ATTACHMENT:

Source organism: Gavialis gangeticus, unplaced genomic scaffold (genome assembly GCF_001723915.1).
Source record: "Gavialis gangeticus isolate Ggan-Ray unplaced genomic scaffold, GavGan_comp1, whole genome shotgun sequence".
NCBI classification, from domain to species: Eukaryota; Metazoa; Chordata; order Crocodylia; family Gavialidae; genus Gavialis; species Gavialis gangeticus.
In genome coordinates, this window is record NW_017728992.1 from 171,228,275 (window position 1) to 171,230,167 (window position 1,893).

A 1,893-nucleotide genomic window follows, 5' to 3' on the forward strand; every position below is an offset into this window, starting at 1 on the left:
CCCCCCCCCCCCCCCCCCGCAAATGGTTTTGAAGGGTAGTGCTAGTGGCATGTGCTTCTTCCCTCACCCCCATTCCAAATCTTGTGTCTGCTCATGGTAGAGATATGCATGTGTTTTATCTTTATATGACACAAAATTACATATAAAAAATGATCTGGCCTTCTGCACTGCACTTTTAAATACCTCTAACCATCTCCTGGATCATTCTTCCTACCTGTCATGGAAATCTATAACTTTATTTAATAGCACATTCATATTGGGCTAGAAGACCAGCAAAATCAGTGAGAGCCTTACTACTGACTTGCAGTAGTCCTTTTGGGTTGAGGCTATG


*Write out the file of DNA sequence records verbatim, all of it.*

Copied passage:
Source organism: Gavialis gangeticus, unplaced genomic scaffold (genome assembly GCF_001723915.1).
Source record: "Gavialis gangeticus isolate Ggan-Ray unplaced genomic scaffold, GavGan_comp1, whole genome shotgun sequence".
NCBI classification, from domain to species: Eukaryota; Metazoa; Chordata; order Crocodylia; family Gavialidae; genus Gavialis; species Gavialis gangeticus.
In genome coordinates, this window is record NW_017728992.1 from 171,228,275 (window position 1) to 171,230,167 (window position 1,893).

A 1,893-nucleotide genomic window follows, 5' to 3' on the forward strand; every position below is an offset into this window, starting at 1 on the left:
CCCCCCCCCCCCCCCCCCGCAAATGGTTTTGAAGGGTAGTGCTAGTGGCATGTGCTTCTTCCCTCACCCCCATTCCAAATCTTGTGTCTGCTCATGGTAGAGATATGCATGTGTTTTATCTTTATATGACACAAAATTACATATAAAAAATGATCTGGCCTTCTGCACTGCACTTTTAAATACCTCTAACCATCTCCTGGATCATTCTTCCTACCTGTCATGGAAATCTATAACTTTATTTAATAGCACATTCATATTGGGCTAGAAGACCAGCAAAATCAGTGAGAGCCTTACTACTGACTTGCAGTAGTCCTTTTGGGTTGAGGCTATG